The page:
After more than a year of feeling endlessly cooped up, we’re emerging from our pandemic isolation to do all the things we once took for granted. All of that means being out in the sunshine, which feels glorious after a long, dark, lonely winter; but it also means we need to get back in the regular habit of applying sunscreen.
I’ve personally already gotten one particularly good sunburn this year, thanks to a kids’ soccer doubleheader on a cool, cloudy day. I’d forgotten that clouds and a comfortable temperature are not protectors against the sun’s rays. If you, like me, are out of practice with even remembering to apply the stuff, here are some tips to keep your precious skin burn-free this summer.
Wear sunscreen when you fly
Sunscreen might be the last thing on your mind as you begin to take post-pandemic flights again — but, as Michelle Woo has written for Lifehacker, it’s something we should be packing along with our masks:
The fact that our skin is more susceptible to sun damage when we’re in the sky is something we’re rarely warned about. Yet the risk is real. While most aeroplane windows effectively block UVB rays, UVA radiation can still penetrate through and may be “much more intense at higher altitudes,” as Dr. Marisa Garshick, assistant clinical professor of dermatology at Weill Cornell Medical College, explains to Travel + Leisure. In a 2014 study published in JAMA Dermatology, researchers found that in terms of radiation doses, flying for 56.6 minutes at cruising altitude is equivalent to spending 20 minutes in a tanning bed.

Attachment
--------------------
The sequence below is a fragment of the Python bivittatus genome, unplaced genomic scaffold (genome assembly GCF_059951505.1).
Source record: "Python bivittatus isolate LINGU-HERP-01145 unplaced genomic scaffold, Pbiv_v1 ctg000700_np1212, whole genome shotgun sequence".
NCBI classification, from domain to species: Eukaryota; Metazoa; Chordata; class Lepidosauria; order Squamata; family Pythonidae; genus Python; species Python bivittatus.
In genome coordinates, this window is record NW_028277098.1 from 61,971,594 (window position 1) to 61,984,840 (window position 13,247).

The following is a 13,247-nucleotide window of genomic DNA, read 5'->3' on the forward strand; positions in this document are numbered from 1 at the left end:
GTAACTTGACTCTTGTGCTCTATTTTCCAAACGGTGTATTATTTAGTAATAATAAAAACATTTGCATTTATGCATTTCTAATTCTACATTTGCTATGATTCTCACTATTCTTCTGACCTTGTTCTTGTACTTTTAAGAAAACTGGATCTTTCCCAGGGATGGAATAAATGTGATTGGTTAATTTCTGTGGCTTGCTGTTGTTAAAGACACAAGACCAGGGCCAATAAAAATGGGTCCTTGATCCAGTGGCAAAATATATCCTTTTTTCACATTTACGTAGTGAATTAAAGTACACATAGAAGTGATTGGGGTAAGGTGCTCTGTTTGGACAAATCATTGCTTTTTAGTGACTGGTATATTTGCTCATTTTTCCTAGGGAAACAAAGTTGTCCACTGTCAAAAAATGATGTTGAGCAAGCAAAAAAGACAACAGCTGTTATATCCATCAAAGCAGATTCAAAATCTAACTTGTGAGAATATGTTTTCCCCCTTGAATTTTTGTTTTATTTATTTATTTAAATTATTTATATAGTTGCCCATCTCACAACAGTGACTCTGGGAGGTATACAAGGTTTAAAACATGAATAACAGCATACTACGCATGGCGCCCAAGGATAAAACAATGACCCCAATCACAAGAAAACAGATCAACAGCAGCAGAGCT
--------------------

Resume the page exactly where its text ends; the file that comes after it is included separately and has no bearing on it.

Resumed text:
Choose a sweat-resistant sunscreen
Although there is no such thing waterproof or “sweatproof” sunscreen (and the FDA won’t allow companies to market them as such), there are sunscreens that stand up better against water and sweat. Here’s what Lifehacker senior health editor Beth Skwarecki says:
Sunscreens that can stand up to sweating or swimming will be labelled “water resistant,” and you’ll see those words on the front of the package. Most sunscreens with “sport” in the name are water resistant, but make sure to look for the fine print.
According to the FDA’s labelling guidelines, a sunscreen that calls itself water resistant must also indicate whether it has passed a 40-minute or 80-minute test. For the sunscreens that stand up best to sweat, look for the words “water resistant (80 minutes).”